Who are the best picks from each of the 10 Big 12 programs?
The current Big 12 programs have more than their share of good all-time NFL players and draft picks, but the superstars aren’t there compared to the other top leagues. Even so, who are the best of all-time?
This isn’t a list of the top pro players to come from the Big 12 schools – these are the best draft picks.
That means that guys who had great careers for someone other than the teams that drafted them get knocked down a peg, or aren’t on the list at all.
The goal for any draft pick is to get a player who performs at a high level for a long period of time, so longevity matters over one short burst of greatness. You’ll get the idea.
LB Mike Singletary
1981, 2nd round, 38th pick overall, Chicago
Silver: DT Tom Sestak, 1962, 17th round, 132nd pick overall, Buffalo
Bronze: OT/DE Jimmy Ray Smith, 1954, 6th round, 64th pick overall, Cleveland
The Bears got their leader and quarterback for some of the greatest defenses in NFL history. The seven-time All-Pro went to the Pro Bowl in each of the last ten seasons of his 12-year Hall of Fame career while being named the 1985 and 1988 NFL Defensive Player of the Year.
Tom Sestak was a three-time All-Pro for Buffalo in the early 1960s. He only played seven years, but he was the anchor of the line.
Jimmy Ray Smith played seven years for Cleveland as a mainstay of the O line at left guard. He was a three-time All-Pro and went to five Pro Bowls.
LB Matt Blair
1974, 2nd round, 51st pick overall, Minnesota
Silver: OG Keith Sims, 1990, 2nd round, 39th pick overall, Miami
Bronze: S Marcus Robertson, 1991, 4th round, 102nd pick overall, Houston
One of the leaders and stars of the amazing Purple People Eater defenses of the 1970s and 1980s, Blair played 12 years for the Vikings being named to the 1980 All-Pro team with six Pro Bowl appearances.
Keith Sims got to three straight Pro Bowls as a starting left guard for Miami for eight years, while Marcus Robertson was named an All-Pro for the Houston Oilers finishing with 22 interceptions in a ten-year run with the franchise.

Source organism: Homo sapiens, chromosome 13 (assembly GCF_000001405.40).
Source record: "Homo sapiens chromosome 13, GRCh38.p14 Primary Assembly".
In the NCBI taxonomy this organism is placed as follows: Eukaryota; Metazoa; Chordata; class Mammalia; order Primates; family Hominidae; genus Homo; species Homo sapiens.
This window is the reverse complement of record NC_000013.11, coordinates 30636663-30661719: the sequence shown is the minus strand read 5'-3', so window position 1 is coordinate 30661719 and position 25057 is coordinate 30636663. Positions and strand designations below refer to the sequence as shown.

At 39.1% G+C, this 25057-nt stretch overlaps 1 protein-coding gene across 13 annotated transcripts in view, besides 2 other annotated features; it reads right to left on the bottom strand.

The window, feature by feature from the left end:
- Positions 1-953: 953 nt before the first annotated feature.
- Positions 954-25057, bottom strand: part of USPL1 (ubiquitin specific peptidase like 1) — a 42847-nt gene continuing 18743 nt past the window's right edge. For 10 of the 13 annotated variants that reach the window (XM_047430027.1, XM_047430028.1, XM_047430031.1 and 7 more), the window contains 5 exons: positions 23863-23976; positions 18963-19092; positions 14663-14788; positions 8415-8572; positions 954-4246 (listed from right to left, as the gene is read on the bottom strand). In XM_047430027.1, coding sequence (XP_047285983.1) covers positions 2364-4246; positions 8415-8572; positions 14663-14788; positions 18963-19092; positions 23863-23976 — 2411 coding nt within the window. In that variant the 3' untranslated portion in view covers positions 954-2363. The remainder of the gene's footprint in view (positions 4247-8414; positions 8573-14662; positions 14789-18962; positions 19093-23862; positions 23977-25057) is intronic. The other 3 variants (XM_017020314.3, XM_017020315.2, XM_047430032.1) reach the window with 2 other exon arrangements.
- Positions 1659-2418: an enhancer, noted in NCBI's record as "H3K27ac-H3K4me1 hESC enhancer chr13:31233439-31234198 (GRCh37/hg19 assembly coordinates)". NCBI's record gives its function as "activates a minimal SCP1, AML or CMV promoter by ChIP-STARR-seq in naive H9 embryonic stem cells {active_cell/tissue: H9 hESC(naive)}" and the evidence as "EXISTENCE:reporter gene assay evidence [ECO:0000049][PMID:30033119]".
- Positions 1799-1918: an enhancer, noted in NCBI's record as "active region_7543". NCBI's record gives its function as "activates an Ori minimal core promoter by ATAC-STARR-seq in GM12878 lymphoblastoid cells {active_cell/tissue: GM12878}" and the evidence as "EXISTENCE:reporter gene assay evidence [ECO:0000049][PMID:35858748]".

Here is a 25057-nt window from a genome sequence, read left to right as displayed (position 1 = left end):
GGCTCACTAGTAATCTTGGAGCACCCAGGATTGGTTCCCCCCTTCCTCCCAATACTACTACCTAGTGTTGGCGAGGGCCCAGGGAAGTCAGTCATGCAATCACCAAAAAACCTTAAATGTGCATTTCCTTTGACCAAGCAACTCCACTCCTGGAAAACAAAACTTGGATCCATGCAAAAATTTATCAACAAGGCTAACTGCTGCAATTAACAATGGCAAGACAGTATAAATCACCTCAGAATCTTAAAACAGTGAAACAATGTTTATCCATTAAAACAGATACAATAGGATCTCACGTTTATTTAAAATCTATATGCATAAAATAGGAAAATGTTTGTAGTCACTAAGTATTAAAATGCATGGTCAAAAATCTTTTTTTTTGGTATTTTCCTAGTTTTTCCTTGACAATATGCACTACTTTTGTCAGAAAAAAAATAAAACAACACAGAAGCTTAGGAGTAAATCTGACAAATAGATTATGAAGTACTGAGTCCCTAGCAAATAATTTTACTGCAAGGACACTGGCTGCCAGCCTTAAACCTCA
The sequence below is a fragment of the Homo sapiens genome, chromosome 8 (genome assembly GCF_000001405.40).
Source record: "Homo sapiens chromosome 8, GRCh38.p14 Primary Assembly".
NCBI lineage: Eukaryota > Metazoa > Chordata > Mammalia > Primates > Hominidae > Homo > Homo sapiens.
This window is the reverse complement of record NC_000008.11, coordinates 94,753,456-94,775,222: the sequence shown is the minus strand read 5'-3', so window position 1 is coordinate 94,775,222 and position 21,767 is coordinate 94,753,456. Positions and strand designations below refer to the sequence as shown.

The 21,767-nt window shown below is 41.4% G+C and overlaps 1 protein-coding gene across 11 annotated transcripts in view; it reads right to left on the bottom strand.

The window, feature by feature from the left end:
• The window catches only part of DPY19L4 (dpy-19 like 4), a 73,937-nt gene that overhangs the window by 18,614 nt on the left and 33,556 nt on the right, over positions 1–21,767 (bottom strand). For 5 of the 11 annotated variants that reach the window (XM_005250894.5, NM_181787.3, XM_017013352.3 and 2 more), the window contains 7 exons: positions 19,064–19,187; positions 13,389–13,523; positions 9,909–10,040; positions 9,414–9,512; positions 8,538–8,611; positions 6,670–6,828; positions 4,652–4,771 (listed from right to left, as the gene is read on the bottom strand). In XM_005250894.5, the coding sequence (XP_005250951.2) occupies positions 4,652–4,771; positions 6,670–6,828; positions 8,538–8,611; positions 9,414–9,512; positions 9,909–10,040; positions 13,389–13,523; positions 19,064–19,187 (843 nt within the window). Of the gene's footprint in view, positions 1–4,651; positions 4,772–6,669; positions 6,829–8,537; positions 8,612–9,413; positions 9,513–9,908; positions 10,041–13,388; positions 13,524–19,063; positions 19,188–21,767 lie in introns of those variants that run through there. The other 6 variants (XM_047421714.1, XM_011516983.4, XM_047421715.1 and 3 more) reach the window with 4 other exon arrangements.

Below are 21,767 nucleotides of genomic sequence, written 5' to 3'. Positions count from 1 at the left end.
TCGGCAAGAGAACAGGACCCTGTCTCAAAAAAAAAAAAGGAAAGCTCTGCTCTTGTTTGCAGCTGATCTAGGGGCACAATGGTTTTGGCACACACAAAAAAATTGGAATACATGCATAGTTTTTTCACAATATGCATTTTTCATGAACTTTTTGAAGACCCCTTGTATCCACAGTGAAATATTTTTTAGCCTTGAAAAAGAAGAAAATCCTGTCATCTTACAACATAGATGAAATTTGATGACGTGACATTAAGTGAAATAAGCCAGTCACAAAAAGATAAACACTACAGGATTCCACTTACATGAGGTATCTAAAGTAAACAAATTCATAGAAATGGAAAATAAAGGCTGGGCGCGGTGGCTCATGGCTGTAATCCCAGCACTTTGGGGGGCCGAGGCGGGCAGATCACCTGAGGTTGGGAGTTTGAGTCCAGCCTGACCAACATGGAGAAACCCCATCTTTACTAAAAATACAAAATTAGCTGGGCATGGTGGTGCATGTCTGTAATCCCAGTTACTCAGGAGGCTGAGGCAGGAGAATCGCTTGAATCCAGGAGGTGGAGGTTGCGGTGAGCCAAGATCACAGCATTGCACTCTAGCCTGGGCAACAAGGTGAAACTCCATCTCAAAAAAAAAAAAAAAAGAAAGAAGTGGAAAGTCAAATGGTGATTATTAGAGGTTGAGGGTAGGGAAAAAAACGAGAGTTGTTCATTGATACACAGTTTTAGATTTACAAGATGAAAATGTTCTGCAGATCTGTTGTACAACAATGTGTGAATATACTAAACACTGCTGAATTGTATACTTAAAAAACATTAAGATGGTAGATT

RB Gale Sayers
1965, 1st round, 4th pick overall, Chicago
Silver: FS Nolan Cromwell, 1977, 2nd round, 21st pick overall, Los Angeles Rams
Bronze: QB John Hadl, 1962, 3rd round, 24th pick overall, San Diego
It might have been a way-too-short run, but Gale Sayers managed to earn All-Pro recognition five times in his five years as a starting running back.
John Riggins is a Hall of Famer, but that’s mostly for what he did for Washington, not the New York Jets. The same goes for tackle Mike McCormack, a Hall of Famer for Cleveland after spending one year with the New York Yanks.
Nolan Cromwell was an all-star quarterback for the Jayhawks, but he turned into a three-time All-Pro safety for the Rams over his 11-year career. John Hadl spent 11 years with San Diego throwing for close to 27,000 yards with 201 touchdowns going to five Pro Bowls.
RB Larry Brown
1969, 8th round, 191st pick overall, Washington
Silver: QB Steve Grogan, 1975, 5th round, 116th pick overall, New England
Bronze: CB Terence Newman, 2003, 1st round, 5th pick overall, San Diego
Larry Brown only lasted eight years with Washington, but he was a two-time All-Pro and four-time Pro Bowler running for 5,875 yards and 35 scores. In 1972, he earned the NFL MVP honor running for 1,125 yards and five scores and catching 37 passes.
Steve Grogan was with New England for 16 years, and while he was never an elite quarterback, he finished with close to 27,000 yards with 182 touchdown passes. He also ran for 35 scores.
Terence Newman was a slight disappointment for Dallas considering he was the fifth pick overall, but he went to two Pro Bowls and lasted nine years with the team making 32 interceptions before moving on to keep the career rolling.
RB Adrian Peterson, Minnesota
2007, 1st round, 7th pick overall
Silver: DE/DT Lee Roy Selmon, 1976, 1st round, 1st pick overall, Tampa Bay
Bronze: CB Bobby Boyd, 1960, 10th round, 119th pick overall, Baltimore
Outside of the massive scandal, Adrian Peterson worked out just fine for the Vikings in his sure-thing Hall of Fame career, running for close to 12,000 yards in his first nine seasons while rushing for ten touchdowns or more in every year but the suspended 2014 and injured 2016 campaigns.
Lee Roy Selmon was the first ever draft pick of the Tampa Bay Buccaneers and went on to have a nine-year Hall of Fame career with six straight Pro Bowl appearances and being named the 1979 NFL Defensive Player of the Year.
Bobby Boyd doesn’t have a highway named after him like Selmon, but the three-time All-Pro was among the best defensive backs of the 1960s coming up with 57 career interceptions.